Mathieu Pereira Club Ketjep
Mathieu Pereira
Frakas Productions Production Coordinator

Describe yourself, your background and what you do today.
I was born in Brussels where I studied literature and film studies. Last year, I moved to Liège where I have been working for almost 4 years as a coordinator at Frakas Productions. What I love most about my job is accompanying authors throughout the scriptwriting process. When starting a project from scratch, it’s easy to become very attached to it.

How has where you come from shaped who you are?
I was born in Brussels, my mother is originally Flemish but was raised in Charleroi and my father is Spanish. At a very young age, I started questioning where I was from, as I didn’t feel completely Belgian or Spanish as I feel very close to both my roots. Most of all, Brussels feels like home. In order to be a true Brusseleir, you have to have roots elsewhere, to be a mixture. Brussels is amazing because it reconciles what could be a fracture. In many ways I relate to that.

On a personal note, what would you say you’re the proudest of?
In general, I’m very proud to participate in the making of films. When you work in production, you’re there from day one until long after the film is finished – and during that process you’ve fulfilled so many tasks. It’s a very demanding job, like a rollercoaster. But when the movie is done, if people are touched by it, there’s a real sense of pride because you know that you have been a small part of it. You look back on the whole process – the doubts, and all the effort you put into it – and it’s a very peculiar feeling.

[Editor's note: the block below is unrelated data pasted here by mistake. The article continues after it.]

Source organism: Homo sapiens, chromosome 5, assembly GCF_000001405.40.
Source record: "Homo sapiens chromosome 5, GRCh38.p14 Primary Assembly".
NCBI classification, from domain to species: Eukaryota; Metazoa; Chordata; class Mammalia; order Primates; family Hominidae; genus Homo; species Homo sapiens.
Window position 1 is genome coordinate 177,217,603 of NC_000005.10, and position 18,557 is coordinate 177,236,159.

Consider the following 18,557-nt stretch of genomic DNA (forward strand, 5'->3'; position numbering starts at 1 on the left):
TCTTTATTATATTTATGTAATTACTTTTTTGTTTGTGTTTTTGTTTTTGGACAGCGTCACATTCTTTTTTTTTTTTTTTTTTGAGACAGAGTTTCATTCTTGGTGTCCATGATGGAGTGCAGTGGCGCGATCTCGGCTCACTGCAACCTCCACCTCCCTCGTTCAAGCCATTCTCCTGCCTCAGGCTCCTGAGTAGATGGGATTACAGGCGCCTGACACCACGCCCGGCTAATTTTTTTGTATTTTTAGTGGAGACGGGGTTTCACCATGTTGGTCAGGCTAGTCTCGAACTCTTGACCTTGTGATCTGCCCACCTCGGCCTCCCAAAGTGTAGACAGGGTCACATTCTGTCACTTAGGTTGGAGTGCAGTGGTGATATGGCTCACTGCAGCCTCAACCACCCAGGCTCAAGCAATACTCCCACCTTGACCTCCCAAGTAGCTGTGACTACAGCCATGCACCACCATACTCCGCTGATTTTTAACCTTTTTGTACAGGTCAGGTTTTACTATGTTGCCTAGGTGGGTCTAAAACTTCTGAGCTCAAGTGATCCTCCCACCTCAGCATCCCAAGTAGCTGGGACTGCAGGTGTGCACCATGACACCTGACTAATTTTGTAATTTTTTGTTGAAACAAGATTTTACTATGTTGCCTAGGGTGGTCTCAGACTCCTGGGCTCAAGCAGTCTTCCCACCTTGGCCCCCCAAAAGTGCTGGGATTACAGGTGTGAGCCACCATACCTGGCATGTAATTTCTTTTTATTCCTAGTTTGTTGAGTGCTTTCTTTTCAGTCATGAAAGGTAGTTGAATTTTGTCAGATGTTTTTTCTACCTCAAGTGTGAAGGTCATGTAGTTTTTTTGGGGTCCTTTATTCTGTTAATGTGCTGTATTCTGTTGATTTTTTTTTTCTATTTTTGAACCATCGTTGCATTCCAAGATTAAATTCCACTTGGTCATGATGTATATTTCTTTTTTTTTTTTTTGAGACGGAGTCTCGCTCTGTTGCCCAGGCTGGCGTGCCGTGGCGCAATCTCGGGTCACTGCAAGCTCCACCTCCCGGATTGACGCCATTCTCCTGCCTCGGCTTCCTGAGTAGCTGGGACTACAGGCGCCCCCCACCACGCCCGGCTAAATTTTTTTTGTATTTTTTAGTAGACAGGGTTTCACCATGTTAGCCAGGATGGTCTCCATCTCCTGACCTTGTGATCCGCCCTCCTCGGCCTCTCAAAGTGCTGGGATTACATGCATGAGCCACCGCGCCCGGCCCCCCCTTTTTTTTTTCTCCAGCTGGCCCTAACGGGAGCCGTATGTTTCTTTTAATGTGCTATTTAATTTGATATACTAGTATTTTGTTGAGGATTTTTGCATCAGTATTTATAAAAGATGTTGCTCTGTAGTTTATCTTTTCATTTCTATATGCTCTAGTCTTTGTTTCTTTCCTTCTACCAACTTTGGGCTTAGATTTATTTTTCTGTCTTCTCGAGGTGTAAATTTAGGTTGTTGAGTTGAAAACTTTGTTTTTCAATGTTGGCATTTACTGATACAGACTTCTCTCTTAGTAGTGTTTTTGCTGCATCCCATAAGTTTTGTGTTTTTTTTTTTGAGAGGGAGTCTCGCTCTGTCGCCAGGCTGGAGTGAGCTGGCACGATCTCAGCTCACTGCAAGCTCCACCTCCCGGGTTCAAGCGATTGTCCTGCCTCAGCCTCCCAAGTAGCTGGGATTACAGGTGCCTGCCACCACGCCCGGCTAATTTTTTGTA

To you, what is a Ketje?
A Ket’s a young guy from Brussels. He’s hot-headed; a bit of a rebel. He does as he likes. Kets are the best.

What do you think distinguishes Belgium, and its people, from the rest?
We’re a small and young country. Belgium was never an empire, Belgians never ruled the world and honestly, we couldn’t care less. We leave to others the pride of being big in history books. Not being obsessed with our past also means that we are facing towards the future. We are rule-breakers. There’s also something warm and welcoming about Belgian because we don’t take ourselves too seriously and we’re funny (although not everyone agrees with our humour).

If you had to nominate three people that, to you, best symbolised Belgium in its full glory, who would they be and why?
Virginie Efira. She’s big in France but she’s still very proud of her roots in a working-class neighbourhood in Brussels. There’s something in her that screams Brussels: she’s funny, simple and doesn’t take herself too seriously. She’s fierce!
Mélanie de Biasio, a Belgian jazz singer born in Charleroi. She’s the proof that internationally renowned artists can come from the least expected places. A native of one of the most disregarded cities in Belgium, she’s now an important piece on the international jazz radar.
Malvira, a puppet with an attitude. Because she’s a badass.

If you had to take visiting guests out on a Sunday tourist trail, where would you take them and why?
There’s 20km trail around the terrils of Charleroi: terrils are coal mountains dating back to the industrial era. Charleroi keeps in its landscape the harshness of this period. Charleroi collapsed since then, but is now making its way back into a strong cultural city, thanks to Charleroi Danse, Rockerill, Le Vecteur or Quai 10. People often say Charleroi is a dump without knowing it.

Tell us about the first time you discovered BK sauces.
In a Belgian crafts shop. I saw the Ketjep, loved the name and fell in love with the idea that a ketchup sauce, in a way a completely globalised commodity – everyone associates ketchup with Heinz – could be produced locally. I tasted it and loved it.

Can you recollect your best Belgian joke ever?
When I was younger, French people would always have a Belgian joke ready for me. The fact that there are now so many French people moving to Belgium after years of patronizing us seems like the best Belgian joke ever. It took them time to realize how great Belgium is, but they got there eventually.

Why do Belgians do it better?
You’ve clearly never been here if you have to ask!